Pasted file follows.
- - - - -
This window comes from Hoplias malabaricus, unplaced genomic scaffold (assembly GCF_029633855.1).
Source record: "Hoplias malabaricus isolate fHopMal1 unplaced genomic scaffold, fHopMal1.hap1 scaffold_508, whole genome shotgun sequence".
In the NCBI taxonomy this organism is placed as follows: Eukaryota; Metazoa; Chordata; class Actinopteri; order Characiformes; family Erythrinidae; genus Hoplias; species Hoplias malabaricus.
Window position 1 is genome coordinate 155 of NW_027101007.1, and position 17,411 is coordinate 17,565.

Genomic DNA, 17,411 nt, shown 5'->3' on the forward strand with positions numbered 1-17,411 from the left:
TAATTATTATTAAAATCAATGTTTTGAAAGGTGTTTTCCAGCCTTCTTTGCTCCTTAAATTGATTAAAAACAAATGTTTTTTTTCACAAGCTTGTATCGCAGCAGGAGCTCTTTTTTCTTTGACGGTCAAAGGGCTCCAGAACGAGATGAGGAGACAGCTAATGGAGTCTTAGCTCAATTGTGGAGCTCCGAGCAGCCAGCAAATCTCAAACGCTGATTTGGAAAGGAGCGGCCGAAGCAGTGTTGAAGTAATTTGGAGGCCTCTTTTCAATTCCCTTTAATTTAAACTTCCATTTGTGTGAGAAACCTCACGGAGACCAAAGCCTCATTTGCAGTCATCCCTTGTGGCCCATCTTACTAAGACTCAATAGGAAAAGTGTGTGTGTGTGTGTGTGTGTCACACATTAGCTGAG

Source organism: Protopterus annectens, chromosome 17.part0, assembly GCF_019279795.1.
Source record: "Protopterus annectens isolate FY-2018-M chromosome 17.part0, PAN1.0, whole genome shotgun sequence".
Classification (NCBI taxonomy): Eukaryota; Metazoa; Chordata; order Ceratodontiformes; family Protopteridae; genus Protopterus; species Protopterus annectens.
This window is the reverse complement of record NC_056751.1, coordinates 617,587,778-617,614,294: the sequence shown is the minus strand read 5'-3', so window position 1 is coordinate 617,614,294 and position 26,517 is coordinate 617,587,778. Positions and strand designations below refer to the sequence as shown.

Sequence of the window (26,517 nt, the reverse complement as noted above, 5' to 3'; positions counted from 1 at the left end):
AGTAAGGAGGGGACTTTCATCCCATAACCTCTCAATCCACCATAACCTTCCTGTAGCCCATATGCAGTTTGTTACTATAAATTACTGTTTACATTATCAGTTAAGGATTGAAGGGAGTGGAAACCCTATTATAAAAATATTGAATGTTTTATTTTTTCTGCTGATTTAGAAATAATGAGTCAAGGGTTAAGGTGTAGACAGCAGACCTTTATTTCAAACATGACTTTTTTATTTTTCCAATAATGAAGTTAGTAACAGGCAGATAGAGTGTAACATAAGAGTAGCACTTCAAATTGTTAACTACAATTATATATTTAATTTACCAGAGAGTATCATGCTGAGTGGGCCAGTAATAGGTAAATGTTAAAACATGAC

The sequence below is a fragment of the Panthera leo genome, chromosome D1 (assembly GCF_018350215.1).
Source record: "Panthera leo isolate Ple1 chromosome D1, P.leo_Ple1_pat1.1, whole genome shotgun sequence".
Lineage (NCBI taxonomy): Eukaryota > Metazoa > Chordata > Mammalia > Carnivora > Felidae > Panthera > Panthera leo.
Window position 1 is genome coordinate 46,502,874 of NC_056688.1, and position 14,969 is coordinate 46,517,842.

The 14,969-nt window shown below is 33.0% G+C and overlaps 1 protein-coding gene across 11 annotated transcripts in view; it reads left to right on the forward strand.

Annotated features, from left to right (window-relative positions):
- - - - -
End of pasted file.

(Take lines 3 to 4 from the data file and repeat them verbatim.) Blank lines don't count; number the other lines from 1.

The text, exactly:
In the NCBI taxonomy this organism is placed as follows: Eukaryota; Metazoa; Chordata; class Actinopteri; order Characiformes; family Erythrinidae; genus Hoplias; species Hoplias malabaricus.
Window position 1 is genome coordinate 155 of NW_027101007.1, and position 17,411 is coordinate 17,565.